The infinite trench by Jon Garaño, Aitor Arregi and José Mari Goenaga will represent our country in the next edition of the Oscars, number 93, in the category of Best International Film. This was announced by the Academy of Motion Picture Arts and Sciences of Spain this Tuesday.
‘The infinite trench’, a magnificent portrait of a suffocating postwar period
The actress Susi Sánchez has read the selected one, accompanied by the notary Federico Gayaralde Niño.
Last year Pain and glory, by Pedro Almodóvar, While the war lasts, by Alejandro Amenábar and Buñuel in the labyrinth of the turtles, by Salvador Simó, were the shortlisted films to represent Spain. Finally, Pain and glory got the nomination for Best International Film, and Antonio Banderas caressed the statuette with the nomination for Best Actor.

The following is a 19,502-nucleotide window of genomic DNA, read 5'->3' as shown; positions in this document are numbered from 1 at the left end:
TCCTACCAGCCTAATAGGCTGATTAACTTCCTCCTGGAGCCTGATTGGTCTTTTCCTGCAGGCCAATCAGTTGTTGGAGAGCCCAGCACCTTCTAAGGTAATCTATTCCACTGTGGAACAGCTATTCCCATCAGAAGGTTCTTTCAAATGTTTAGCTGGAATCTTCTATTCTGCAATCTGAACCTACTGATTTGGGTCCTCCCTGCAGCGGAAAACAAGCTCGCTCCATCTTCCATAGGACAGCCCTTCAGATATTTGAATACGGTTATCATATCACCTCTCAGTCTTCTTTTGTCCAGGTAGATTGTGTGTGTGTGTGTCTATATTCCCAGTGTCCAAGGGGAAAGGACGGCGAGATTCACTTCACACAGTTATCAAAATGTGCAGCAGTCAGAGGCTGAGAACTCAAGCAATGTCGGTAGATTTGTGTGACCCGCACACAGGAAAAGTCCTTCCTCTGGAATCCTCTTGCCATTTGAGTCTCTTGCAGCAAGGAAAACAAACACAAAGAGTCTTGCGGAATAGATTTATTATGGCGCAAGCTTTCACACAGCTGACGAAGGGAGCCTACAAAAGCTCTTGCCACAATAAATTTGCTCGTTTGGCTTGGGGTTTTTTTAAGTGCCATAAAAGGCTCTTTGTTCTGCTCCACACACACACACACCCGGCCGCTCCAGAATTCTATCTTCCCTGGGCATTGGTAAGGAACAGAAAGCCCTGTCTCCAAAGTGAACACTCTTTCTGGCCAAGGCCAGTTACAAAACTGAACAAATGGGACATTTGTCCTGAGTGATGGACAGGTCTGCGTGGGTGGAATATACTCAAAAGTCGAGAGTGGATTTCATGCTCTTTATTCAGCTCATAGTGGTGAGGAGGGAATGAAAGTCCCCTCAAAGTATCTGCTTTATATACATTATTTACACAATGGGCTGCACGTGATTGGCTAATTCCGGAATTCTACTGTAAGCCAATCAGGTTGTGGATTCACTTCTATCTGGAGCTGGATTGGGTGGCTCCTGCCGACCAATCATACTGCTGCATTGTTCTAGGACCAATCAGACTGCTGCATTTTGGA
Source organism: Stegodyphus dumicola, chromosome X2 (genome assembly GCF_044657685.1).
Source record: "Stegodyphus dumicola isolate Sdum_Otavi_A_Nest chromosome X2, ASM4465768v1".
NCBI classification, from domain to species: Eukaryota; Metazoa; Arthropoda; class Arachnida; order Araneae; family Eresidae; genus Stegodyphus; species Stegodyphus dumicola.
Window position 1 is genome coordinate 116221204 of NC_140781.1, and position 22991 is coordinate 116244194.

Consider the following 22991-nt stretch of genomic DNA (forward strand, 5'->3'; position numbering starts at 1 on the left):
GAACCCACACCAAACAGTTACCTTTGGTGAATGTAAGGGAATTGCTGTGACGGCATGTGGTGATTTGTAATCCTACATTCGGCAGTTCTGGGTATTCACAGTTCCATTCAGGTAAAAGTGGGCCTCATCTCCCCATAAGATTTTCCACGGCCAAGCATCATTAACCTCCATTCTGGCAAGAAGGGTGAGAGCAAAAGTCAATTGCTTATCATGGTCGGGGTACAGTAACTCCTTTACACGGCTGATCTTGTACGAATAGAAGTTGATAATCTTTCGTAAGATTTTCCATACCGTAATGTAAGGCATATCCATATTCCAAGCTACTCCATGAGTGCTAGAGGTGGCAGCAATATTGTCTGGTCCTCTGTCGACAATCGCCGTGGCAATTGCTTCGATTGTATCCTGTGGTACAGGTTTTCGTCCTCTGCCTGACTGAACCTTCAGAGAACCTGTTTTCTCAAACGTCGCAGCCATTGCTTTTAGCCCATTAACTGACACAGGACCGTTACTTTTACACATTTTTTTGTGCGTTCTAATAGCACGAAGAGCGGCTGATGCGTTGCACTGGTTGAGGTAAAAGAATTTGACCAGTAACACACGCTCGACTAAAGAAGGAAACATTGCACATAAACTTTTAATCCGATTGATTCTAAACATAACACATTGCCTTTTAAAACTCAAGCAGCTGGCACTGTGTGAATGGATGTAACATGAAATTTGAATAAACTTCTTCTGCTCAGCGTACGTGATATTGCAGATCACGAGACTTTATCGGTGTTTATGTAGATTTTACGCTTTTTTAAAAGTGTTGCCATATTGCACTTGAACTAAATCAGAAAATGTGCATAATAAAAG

Last year the one selected as representative came to break a bitter tradition. Neither Champions, neither Estiu 1993, neither Loreak they got it in previous courses. In fact, it was not even the most watched red carpet in the world since 2004, edition in the Sea Inside won the award for Best Foreign Language Film.
The infinite trench, by Jon Garaño, Aitor Arregi and José Mari Goenaga
The infinite trench tells the story of a young couple, married a few months before the outbreak of the Civil War. Higinio and Rosa live in a small Andalusian town that turns into a great hell when the man is arrested for having been a Republican councilor.
After getting away from his captors, Higinio returns home and hides in a small hole dug under some oil jars in the kitchen. What begins as a temporary hiding place ends up being a den in which he will live for 30 years.
Jon Garaño, Aitor Arregi and José Mari Goenaga address The infinite trench with complete narrative rigor: as a portrait of intimacy in which, however, the great sociopolitical conflicts of postwar Spain are settled. In the meats and experiences of Higinio and Rosa, the viewer experiences a dictatorship that is never seen -because we never leave the walls of their home-, but it is equally oppressive.
The movie can be seen on Netflix.